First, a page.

Paperback ï Clouds PDF Þ

Paperback ï Clouds PDF Þ


Clouds ❴Read❵ ➪ Clouds Author Michael Frayn – Capitalsoftworks.co.uk Owen Shorter professional journalist and Mara Hill well known lady novelist discover at the beginning of the play that they have been sent to Cuba to write for rival color supplements We follow their Owen Shorter professional journalist and Mara Hill well known lady novelist discover at the beginning of the play that they have been sent to Cuba to write for rival color supplements We follow their progress together with Ed an author from Illinois and their guide Angel on their fact finding mission as they do the obligatory rounds of official visits to sugar cane processing plants new towns and other industrial show pieces women men.


3 thoughts on “Clouds

  1. Nick Jones Nick Jones says:

    I’ve recently been reading early Michael Frayn plays and not really enjoying them If they were novels I would have given up long ago but a play only takes a couple of hours or so to read – so I carry on reading Michael Frayn because there are a lot in the town library Clouds feels like a sitcom Not formally I think it is to do with Owen the journalist writing a story on Cuba He is cynical and negative putting down his inexperienced fellow journalist Mara who is on the same mission for a rival newspaper; Owen reminds me of the privileged graduates returning to their Oxford college for a reunion in Frayn’s previous play Donkey’s Years At first the play seems as though it is going to satirise the smugness of the character but after a while you realise that Owen is getting the best lines he is one of those loveably grumpy characters that inhabit sitcoms This impression was furthered when I noticed that Nigel Hawthorne played the character during the play’s first run Hawthorne is most famous to the British public for his role in the BBC sitcom Yes Minister The most notable characteristic of sitcom characters is that they never develop – if they did the basic situation that is necessary for the comedy would be destroyed And Owen like the privileged bunch in Donkey’s Years doesn’t develop Things happen there is a narrative – it turns out that all of Owen’s animosity towards Mara is romantic desire but the play can’t become a romcom because Owen is married Maybe Clouds becomes wistful and sad But I don’t really know what it is doing and that might be because I am missing the obvious and I don’t know what the Owen Mara relationship has to do with the Cuba that they are visiting and the satire around official journalistic visits Maybe in a good production there are amusing lines but it all seems a little inconseuential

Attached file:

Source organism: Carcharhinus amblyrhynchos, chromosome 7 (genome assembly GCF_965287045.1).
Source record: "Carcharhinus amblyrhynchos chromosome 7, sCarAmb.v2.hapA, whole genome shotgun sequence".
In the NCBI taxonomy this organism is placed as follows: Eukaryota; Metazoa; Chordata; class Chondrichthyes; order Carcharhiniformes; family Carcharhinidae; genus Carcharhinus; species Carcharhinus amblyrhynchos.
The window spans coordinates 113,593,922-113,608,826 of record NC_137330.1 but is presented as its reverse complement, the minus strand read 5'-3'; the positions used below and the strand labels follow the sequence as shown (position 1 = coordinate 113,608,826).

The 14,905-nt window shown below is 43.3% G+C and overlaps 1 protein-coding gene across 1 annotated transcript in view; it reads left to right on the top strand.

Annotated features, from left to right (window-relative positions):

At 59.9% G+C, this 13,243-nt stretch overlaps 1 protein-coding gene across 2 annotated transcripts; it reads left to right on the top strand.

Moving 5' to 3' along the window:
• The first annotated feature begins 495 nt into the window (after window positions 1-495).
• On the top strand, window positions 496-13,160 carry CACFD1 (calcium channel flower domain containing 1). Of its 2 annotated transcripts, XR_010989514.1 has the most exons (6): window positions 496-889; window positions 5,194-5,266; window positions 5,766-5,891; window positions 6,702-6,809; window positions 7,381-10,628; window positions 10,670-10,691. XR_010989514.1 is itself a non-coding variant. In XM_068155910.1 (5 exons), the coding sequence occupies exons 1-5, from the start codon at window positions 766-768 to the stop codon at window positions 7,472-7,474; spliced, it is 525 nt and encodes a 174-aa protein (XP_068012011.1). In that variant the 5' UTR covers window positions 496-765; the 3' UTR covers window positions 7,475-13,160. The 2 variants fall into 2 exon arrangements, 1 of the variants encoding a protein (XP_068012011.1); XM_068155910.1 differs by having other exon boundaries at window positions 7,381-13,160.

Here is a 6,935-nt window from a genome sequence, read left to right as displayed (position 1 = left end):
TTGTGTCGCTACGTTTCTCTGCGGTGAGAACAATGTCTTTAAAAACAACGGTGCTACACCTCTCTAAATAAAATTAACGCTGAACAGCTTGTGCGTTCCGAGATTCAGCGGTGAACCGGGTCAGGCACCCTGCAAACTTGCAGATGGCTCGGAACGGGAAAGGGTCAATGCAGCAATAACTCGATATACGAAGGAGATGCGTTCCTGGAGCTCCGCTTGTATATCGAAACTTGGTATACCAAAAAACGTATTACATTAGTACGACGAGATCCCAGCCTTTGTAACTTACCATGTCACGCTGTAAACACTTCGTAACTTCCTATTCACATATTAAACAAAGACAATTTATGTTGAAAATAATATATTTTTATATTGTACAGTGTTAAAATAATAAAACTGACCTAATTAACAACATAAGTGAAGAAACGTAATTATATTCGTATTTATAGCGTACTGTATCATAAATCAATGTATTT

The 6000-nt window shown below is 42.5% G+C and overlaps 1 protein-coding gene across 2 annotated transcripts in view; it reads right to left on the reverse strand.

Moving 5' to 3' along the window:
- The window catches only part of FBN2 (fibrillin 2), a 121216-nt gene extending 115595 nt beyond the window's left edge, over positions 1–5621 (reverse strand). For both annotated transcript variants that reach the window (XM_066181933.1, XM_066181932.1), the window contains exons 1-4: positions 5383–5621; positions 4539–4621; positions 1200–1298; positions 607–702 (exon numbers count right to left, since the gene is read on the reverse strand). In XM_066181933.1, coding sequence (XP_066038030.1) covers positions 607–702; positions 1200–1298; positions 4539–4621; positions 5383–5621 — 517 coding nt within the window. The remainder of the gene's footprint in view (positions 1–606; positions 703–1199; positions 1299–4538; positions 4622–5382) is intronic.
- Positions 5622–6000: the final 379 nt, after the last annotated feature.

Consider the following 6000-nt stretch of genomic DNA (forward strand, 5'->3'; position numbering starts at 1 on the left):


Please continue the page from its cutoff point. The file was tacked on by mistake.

2. Stuart Aken Stuart Aken says: